China turning into Russia? After last month’s arrest of the head of Rio Tinto’s
iron ore business in China, reportedly on suspicion of spying, one could be
forgiven for thinking so.
Russia, we mean a country in which ordinary commercial negotiations are
routinely subject to interference by state security forces, where foreign
companies face constant risk of arbitrary abrogation of contracts and
expropriation of assets, and business executives quite rationally fear for their
liberty and occasionally their lives.
it appears that a lot of people within the Chinese government were asking
exactly the same question, and desperately trying to convince their superiors
that the correct answer ought to be “No.”
On August 11 the Chinese
government finally levelled formal charges against the four Rio Tinto executives
arrested in Shanghai on July 5. The indictments were for theft of business
secrets and bribery – substantially less serious than the originally threatened
charges of stealing state secrets, which were tantamount to espionage.
the case serves as a timely reminder to enthusiasts inside and outside China who
have been busy trumpeting the “Chinese century” that China has a tremendous
amount of growing-up to do before it can begin to be taken seriously as a true
leader in the global economic order.
China has done a good job of not letting its opaque authoritarian political
system and vast legal grey areas get in the way of business. Annual foreign
direct investment flows that now exceed US$100bn testify to China’s success in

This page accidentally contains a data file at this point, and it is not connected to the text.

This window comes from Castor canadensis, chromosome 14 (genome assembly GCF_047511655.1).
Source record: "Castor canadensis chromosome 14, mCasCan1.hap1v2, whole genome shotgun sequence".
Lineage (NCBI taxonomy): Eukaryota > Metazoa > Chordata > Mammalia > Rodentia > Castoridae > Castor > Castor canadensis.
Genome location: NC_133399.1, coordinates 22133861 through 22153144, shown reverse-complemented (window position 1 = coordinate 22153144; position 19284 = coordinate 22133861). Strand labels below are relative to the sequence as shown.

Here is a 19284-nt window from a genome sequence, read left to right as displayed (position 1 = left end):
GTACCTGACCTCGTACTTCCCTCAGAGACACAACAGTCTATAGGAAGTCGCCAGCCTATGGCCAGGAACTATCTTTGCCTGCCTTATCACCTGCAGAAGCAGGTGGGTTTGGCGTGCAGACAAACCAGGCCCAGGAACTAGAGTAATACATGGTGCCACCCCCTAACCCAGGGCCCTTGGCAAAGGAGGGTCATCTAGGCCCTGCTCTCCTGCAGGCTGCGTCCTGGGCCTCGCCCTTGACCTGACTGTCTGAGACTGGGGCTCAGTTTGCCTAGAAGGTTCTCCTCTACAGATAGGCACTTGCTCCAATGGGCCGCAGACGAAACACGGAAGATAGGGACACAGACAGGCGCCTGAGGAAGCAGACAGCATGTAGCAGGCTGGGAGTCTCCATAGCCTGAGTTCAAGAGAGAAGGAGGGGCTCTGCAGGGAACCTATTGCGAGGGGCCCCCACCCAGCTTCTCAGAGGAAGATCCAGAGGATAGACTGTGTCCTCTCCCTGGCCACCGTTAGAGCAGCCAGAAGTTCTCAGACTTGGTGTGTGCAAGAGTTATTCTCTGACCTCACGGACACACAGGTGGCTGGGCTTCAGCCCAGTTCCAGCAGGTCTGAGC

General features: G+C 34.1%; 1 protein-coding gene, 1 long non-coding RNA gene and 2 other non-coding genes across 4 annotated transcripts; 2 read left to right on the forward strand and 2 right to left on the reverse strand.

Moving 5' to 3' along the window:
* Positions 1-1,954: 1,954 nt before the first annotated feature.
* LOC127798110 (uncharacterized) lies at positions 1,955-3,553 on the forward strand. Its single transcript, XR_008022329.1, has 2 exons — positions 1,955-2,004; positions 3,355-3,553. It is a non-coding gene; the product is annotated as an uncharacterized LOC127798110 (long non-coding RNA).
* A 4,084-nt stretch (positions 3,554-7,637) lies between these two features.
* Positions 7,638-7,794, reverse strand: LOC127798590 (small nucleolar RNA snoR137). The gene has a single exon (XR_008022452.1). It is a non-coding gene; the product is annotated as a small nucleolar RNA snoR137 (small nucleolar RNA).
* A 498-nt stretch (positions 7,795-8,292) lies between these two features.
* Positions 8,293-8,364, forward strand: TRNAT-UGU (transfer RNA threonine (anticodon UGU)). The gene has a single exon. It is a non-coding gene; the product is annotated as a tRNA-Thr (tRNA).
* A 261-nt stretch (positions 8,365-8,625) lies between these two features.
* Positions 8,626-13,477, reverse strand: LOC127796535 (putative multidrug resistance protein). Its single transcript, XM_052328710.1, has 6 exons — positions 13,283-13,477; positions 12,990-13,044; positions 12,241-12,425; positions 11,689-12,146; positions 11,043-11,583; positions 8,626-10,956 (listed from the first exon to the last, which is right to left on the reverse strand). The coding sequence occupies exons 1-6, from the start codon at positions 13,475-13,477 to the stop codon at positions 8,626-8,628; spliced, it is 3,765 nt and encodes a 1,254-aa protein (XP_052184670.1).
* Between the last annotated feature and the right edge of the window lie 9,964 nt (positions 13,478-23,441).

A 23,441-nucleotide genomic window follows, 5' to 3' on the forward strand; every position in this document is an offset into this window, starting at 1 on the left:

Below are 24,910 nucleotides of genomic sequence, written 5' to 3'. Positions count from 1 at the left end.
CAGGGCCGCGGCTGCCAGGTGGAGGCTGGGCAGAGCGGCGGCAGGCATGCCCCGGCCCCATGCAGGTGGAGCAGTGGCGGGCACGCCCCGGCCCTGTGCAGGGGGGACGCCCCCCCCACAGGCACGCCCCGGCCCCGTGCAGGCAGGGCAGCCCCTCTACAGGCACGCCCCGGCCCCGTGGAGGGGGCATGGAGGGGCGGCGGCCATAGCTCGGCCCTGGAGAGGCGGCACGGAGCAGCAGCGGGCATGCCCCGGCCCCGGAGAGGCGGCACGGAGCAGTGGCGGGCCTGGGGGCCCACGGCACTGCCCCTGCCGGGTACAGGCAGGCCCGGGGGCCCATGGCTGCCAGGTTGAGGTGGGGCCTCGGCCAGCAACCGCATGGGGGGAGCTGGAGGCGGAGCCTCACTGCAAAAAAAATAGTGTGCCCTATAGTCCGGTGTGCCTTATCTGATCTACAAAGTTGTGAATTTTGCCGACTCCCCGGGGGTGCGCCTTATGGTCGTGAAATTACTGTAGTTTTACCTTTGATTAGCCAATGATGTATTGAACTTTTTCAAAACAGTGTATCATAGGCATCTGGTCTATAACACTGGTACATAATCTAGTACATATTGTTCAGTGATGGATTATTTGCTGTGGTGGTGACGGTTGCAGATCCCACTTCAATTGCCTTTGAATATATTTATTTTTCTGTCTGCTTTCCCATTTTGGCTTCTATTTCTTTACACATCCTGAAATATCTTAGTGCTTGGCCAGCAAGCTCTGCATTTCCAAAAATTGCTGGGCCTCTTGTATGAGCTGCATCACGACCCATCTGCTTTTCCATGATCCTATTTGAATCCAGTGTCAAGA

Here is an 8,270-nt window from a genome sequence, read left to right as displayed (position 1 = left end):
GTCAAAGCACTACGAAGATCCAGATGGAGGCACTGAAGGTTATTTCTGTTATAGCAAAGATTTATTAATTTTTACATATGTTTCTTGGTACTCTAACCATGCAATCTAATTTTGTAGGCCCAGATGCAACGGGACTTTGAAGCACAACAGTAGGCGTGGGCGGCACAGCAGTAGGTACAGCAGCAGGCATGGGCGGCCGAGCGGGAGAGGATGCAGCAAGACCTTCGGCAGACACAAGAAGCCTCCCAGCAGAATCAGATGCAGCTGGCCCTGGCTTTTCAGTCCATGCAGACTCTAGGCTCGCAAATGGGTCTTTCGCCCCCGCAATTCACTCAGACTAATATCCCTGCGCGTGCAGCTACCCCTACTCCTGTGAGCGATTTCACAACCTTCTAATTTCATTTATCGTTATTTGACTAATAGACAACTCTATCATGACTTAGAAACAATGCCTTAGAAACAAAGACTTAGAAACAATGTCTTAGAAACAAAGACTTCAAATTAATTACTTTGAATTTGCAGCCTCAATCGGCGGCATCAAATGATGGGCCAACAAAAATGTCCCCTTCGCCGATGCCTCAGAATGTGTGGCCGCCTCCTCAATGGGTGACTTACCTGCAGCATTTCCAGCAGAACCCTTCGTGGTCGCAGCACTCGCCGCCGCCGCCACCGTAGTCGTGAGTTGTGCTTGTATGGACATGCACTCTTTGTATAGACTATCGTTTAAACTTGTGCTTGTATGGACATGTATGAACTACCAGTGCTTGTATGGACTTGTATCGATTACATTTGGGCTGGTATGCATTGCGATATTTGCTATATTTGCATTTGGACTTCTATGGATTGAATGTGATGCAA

creating a stable and predictable business environment, despite well-advertised
Rio Tinto detentions, which elevated an acrimonious but ultimately quite
ordinary commercial dispute into a matter of national security, threatened to
destroy, at one stroke, an imperfect but notable reputation for reliability
built at great cost over three decades.
bland denouement averts that catastrophe. The coda will likely be a quick trial
in which Stern Hu, Rio’s Australian-citizen iron-ore negotiations boss, will be
convicted and then immediately repatriated to Australia, probably on some
spurious health grounds; his three less fortunate Chinese-national colleagues
will likely receive relatively light sentences of a couple of years.
short, the Rio case illustrates why China is not Russia.
Russia, which is in essence a strongman state where rules and laws are the
barest fig leaves for the naked exercise of arbitrary power by a small group of
people, China has a sprawling bureaucratic system characterised by
balance-of-power politics between different political groupings, bureaucratic
institutions, and commercial interests.
is distributed thinly enough among a variety of actors that only rarely can any
single actor impose its will unilaterally; complex negotiated solutions are more
common, and in these solutions commercial considerations weigh heavily.
should we cheer? Not really. If the best that China can say about itself is that
it is not as bad as Russia, it has a ways to go before it is entitled to be
taken seriously as a “responsible stakeholder” in the international economic
order, let alone the global leader that some of its more enthusiastic publicists
would claim it already is.
failure to meet even the most minimal developed-country standards of
transparency in what can only with extreme generosity be called the “legal”
proceedings against the Rio executives is a dismal reminder that Chinese law is
more a matter of closed-door bureaucratic negotiation than due process.
isn’t Russia - but it isn’t yet a modern country either.
China, Rio Tinto, Russia